Moroccan shepherd's pie recipe

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This Moroccan shepherd's pie is a brilliant spiced up twist on one of our favourite winter comfort foods. It's makes four generous portions.

Moroccan shepherd's pie
Serves4–5
SkillEasy
Preparation Time30 mins
Cooking Time2 hours
Total Time2 hours 30 mins

This Moroccan shepherd's pie recipe is a great way to change up a classic dinner option.

We're pretty sure there's nothing authentic about this shepherd's pie recipe, but lamb is a really popular meat in Morocco, so it makes a lot of sense to combine it with lovely Moroccan spices to create this delicious dish. Unlike our classic shepherd's pie (opens in new tab), this version is topped with sweet potato, which gives it a gorgeous colour and really sweetens up the whole pie. We find kids especially love this option, but make sure you keep the spice levels in the rest of the pie down if your kids are sensitive to heat.

Ingredients

  • 500g minced lamb
  • 1 large onion
  • Olive oil
  • 2 tsp paprika
  • 2 tsp turmeric
  • 1 tsp ground cinnamon
  • 2 tsp cumin seeds, crushed
  • 2 tsp coriander seeds, crushed
  • Small pinch saffron (optional)
  • Small pinch of cayenne pepper (optional)
  • Pinch of black pepper
  • 2 carrots
  • 2 sticks of celery
  • 2 cloves garlic
  • 1 inch fresh root ginger
  • 400g tin tomatoes
  • Handful of dried apricots
  • Large bunch coriander leaves

For the mash:

  • 800g sweet potatoes
  • Knob of unsalted butter
  • 2 whisked eggs (optional)

WEIGHT CONVERTER

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Method

  1. Fry the lamb mince for just a couple of minutes in a casserole dish (one that has a lid) without any added oil. You don’t want the meat to sweat, so fry in small batches, removing the browned meat to a sieve over a bowl as soon as it is coloured. The sieve allows any excess fat or water to drain off the meat.
  2. Finely chop the onion. Peel the carrots and dice, and finely slice the celery. Wipe the casserole dish clean and add a splash of olive oil and the onion, carrot and celery and sauté on low heat for about 10 minutes until soft. Crush the garlic and peel and finely grate the ginger and add to the pan, along with all the spices. Sauté for another minute until the spices become fragrant.
  3. Add the meat back into the pot along with the tinned tomatoes and 500ml boiling water. Chop the dried apricots and add to the pot. Bring to the boil, then cover with the lid and reduce heat to medium/low and simmer for 1 hr. In this time the sauce should thicken nicely; if it’s a little watery, simmer without the lid for another 10mins. Remove from the heat then stir in the coriander leaves.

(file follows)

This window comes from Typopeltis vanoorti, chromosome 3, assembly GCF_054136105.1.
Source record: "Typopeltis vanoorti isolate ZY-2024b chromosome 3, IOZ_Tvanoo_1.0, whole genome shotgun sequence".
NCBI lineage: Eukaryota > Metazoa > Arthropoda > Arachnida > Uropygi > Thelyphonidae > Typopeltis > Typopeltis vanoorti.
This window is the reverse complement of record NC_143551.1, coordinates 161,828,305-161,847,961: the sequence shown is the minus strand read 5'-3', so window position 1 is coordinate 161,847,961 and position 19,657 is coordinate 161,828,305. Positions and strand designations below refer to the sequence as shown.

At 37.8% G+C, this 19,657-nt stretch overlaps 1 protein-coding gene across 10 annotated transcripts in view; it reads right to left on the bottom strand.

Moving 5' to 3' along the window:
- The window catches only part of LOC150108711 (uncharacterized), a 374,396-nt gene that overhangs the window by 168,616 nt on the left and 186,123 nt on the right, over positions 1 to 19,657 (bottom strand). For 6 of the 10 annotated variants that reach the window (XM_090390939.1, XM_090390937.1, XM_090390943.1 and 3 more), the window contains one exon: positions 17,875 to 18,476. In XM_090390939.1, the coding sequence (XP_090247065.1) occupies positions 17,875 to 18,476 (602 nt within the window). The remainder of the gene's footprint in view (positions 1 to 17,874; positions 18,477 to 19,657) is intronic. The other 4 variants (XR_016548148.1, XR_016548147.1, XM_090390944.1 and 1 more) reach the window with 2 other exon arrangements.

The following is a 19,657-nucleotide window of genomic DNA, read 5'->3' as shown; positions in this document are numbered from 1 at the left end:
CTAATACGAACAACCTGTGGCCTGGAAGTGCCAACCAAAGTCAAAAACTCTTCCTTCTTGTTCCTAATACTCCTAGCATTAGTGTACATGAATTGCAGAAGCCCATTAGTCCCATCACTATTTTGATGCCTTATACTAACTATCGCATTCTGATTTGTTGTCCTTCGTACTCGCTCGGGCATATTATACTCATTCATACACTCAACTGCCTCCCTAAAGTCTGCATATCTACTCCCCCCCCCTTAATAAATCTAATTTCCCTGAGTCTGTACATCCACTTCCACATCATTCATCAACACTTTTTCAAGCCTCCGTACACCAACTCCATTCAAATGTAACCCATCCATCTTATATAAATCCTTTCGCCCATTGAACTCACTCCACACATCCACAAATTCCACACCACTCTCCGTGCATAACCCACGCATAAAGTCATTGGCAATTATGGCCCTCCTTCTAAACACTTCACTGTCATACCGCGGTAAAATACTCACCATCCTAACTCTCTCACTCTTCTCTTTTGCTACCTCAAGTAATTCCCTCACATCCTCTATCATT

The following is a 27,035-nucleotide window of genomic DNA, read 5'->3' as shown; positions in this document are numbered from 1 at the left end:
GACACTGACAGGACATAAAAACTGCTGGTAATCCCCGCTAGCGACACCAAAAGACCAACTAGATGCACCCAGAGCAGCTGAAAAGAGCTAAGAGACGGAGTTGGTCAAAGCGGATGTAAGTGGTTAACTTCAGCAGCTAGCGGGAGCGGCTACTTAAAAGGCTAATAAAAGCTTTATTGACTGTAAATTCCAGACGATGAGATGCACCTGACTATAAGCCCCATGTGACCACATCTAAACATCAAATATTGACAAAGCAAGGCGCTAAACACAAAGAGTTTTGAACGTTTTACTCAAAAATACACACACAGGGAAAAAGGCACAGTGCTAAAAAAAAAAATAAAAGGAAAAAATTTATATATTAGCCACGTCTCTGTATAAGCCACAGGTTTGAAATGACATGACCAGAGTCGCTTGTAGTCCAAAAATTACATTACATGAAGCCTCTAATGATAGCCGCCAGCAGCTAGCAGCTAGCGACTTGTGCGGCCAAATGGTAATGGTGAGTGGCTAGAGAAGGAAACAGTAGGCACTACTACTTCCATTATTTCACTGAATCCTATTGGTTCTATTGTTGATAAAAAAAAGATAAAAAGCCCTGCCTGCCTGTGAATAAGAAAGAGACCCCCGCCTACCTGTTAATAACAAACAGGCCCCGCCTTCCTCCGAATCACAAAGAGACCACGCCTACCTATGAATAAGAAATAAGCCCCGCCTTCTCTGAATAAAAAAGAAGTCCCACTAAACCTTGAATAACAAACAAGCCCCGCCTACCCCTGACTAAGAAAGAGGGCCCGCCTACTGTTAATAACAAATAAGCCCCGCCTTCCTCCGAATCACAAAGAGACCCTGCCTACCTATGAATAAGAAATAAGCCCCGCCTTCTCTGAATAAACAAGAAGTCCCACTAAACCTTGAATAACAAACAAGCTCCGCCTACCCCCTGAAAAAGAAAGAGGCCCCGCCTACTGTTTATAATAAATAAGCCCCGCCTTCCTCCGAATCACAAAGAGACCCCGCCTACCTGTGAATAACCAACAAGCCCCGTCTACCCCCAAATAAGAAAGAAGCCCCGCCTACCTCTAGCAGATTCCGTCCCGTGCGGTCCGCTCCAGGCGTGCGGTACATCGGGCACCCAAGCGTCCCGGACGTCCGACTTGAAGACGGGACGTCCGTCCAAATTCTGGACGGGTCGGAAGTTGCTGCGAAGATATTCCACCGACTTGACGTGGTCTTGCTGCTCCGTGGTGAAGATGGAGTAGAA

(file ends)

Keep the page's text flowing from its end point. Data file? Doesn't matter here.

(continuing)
4. When the lamb is about half way through cooking, you can prepare the mash potato topping. Peel the sweet potatoes and chop into large chunks. Drop into cold water and bring to the boil. Cook for approximately 15-20 minutes until tender. Drain and mash with butter and optional egg. The eggs give the potato a wonderful golden crust when baked, but can be omitted if you prefer.
  5. Heat the oven to 200°C/Fan 180°C/Gas Mark 6. Carefully spread the mash potato over cooked lamb filling and fork over the top.
  6. Bake for 20 - 30 minutes until the potato is golden and the filling is piping hot.

Top tip for making Moroccan shepherd's pie

Why is the saffron optional in this dish and should I include it?

Saffron is an absolute staple of Moroccan flavours, and adds a musty exoticness to the dish. You only need a small amount to add in the effect. However, it's an expensive spice (if you find it cheaply, it's almost certainly not genuine saffron), so you can leave it out if you prefer to keep the costs down.

Can I swap the spices in this recipe for spice mix?

Yes. The spices listed create a lovely balance of flavours, but if you don't have an extensive spice rack already, it can really rack up the cost of this recipe. An easy and cheaper alternative is to use 4 tsp of ‘ras-el hanout’, a pre-mixed Moroccan spice blend, made up of over 20 different spices. However, check the heat of this spice if using. It varies considerably depending on brand, and can often be too hot for younger children's tastes.

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